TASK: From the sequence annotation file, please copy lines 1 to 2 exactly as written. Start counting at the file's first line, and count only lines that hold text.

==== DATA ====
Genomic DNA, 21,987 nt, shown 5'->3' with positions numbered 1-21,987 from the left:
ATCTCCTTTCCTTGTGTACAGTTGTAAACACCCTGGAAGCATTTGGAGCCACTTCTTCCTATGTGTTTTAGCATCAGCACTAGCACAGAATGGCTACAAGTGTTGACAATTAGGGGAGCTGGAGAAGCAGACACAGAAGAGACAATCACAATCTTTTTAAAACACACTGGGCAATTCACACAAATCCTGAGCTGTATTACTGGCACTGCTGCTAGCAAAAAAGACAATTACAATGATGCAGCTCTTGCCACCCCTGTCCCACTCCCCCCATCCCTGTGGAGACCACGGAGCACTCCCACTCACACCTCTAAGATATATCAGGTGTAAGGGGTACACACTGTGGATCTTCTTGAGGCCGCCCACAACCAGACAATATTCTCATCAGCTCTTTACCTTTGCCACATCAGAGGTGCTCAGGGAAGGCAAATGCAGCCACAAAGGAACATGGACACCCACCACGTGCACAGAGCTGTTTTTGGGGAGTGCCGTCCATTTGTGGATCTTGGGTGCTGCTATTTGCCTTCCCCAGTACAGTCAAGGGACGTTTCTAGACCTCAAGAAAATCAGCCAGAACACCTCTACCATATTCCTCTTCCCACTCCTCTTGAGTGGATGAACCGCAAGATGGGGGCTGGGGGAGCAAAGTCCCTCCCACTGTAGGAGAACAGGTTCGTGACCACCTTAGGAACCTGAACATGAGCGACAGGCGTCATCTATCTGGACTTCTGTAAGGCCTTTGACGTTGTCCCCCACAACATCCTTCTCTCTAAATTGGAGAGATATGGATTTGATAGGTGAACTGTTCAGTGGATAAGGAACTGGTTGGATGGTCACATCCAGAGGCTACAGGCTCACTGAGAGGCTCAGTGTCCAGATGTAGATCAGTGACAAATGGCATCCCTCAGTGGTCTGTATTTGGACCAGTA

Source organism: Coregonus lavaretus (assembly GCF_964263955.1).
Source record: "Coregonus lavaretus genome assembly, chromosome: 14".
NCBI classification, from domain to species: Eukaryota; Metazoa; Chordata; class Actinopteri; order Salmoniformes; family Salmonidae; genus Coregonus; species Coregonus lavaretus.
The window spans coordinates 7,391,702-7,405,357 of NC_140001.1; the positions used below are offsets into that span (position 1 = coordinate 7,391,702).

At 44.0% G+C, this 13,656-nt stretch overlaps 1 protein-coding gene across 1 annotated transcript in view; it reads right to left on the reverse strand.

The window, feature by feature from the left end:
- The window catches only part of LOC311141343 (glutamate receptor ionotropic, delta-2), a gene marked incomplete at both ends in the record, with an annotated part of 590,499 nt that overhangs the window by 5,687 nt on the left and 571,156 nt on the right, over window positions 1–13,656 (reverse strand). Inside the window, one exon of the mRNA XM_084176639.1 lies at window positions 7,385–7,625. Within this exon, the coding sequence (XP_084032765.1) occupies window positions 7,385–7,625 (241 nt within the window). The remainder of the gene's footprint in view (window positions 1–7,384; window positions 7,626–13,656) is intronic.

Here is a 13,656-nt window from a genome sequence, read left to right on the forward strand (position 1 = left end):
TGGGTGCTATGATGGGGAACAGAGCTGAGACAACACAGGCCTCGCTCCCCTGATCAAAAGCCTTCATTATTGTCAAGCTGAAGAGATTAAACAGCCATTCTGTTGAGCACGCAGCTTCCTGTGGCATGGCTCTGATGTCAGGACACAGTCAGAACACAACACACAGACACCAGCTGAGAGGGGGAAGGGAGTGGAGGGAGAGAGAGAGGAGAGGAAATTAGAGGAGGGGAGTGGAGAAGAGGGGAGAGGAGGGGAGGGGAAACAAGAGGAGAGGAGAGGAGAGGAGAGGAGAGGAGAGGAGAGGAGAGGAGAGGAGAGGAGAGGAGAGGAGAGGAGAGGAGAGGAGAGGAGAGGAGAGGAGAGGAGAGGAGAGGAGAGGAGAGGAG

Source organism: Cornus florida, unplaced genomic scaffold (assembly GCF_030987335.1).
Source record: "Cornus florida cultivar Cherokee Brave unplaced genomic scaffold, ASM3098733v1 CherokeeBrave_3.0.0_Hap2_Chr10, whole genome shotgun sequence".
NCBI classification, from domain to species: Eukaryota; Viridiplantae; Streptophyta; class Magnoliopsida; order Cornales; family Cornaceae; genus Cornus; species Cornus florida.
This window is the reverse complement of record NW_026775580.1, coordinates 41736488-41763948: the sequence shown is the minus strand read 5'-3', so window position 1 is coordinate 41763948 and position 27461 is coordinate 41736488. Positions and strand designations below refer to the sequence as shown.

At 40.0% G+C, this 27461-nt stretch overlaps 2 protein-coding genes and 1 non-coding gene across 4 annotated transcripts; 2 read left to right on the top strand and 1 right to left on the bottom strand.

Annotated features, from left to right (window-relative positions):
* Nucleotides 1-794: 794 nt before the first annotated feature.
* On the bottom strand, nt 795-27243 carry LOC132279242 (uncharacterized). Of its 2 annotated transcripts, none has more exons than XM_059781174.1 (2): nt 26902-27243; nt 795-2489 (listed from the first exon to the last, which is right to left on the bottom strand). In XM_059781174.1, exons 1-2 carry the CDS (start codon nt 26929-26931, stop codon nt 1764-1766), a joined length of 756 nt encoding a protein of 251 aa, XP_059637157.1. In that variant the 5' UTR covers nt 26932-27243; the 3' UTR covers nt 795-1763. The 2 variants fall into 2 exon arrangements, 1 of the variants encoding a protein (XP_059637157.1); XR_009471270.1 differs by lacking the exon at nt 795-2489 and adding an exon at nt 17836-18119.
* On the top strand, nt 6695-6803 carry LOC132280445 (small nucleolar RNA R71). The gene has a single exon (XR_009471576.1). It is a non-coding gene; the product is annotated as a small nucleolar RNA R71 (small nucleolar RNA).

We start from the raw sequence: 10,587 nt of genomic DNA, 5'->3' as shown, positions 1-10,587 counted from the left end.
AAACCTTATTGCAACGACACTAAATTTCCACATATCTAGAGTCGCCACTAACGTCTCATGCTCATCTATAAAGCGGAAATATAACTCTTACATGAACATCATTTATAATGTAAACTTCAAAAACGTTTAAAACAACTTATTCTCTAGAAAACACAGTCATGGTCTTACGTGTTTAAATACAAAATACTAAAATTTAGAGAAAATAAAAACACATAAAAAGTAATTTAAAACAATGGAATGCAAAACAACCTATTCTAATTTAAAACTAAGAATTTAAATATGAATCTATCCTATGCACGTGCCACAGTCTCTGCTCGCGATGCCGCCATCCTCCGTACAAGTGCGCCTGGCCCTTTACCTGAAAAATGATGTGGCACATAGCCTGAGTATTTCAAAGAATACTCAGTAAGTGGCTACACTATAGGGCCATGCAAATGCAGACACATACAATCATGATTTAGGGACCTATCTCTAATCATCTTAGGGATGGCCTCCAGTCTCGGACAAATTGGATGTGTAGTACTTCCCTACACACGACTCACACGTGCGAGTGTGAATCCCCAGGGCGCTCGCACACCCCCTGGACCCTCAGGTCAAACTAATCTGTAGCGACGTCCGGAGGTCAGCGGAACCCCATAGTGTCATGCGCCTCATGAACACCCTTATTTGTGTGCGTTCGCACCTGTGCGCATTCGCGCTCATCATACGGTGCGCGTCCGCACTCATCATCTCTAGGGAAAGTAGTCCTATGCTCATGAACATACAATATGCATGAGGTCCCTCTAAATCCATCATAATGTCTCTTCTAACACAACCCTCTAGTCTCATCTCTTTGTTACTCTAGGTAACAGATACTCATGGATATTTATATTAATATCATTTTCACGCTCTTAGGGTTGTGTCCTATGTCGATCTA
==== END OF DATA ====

Genomic DNA, 21,987 nt, shown 5'->3' with positions numbered 1-21,987 from the left:
ATCTCCTTTCCTTGTGTACAGTTGTAAACACCCTGGAAGCATTTGGAGCCACTTCTTCCTATGTGTTTTAGCATCAGCACTAGCACAGAATGGCTACAAGTGTTGACAATTAGGGGAGCTGGAGAAGCAGACACAGAAGAGACAATCACAATCTTTTTAAAACACACTGGGCAATTCACACAAATCCTGAGCTGTATTACTGGCACTGCTGCTAGCAAAAAAGACAATTACAATGATGCAGCTCTTGCCACCCCTGTCCCACTCCCCCCATCCCTGTGGAGACCACGGAGCACTCCCACTCACACCTCTAAGATATATCAGGTGTAAGGGGTACACACTGTGGATCTTCTTGAGGCCGCCCACAACCAGACAATATTCTCATCAGCTCTTTACCTTTGCCACATCAGAGGTGCTCAGGGAAGGCAAATGCAGCCACAAAGGAACATGGACACCCACCACGTGCACAGAGCTGTTTTTGGGGAGTGCCGTCCATTTGTGGATCTTGGGTGCTGCTATTTGCCTTCCCCAGTACAGTCAAGGGACGTTTCTAGACCTCAAGAAAATCAGCCAGAACACCTCTACCATATTCCTCTTCCCACTCCTCTTGAGTGGATGAACCGCAAGATGGGGGCTGGGGGAGCAAAGTCCCTCCCACTGTAGGAGAACAGGTTCGTGACCACCTTAGGAACCTGAACATGAGCGACAGGCGTCATCTATCTGGACTTCTGTAAGGCCTTTGACGTTGTCCCCCACAACATCCTTCTCTCTAAATTGGAGAGATATGGATTTGATAGGTGAACTGTTCAGTGGATAAGGAACTGGTTGGATGGTCACATCCAGAGGCTACAGGCTCACTGAGAGGCTCAGTGTCCAGATGTAGATCAGTGACAAATGGCATCCCTCAGTGGTCTGTATTTGGACCAGTA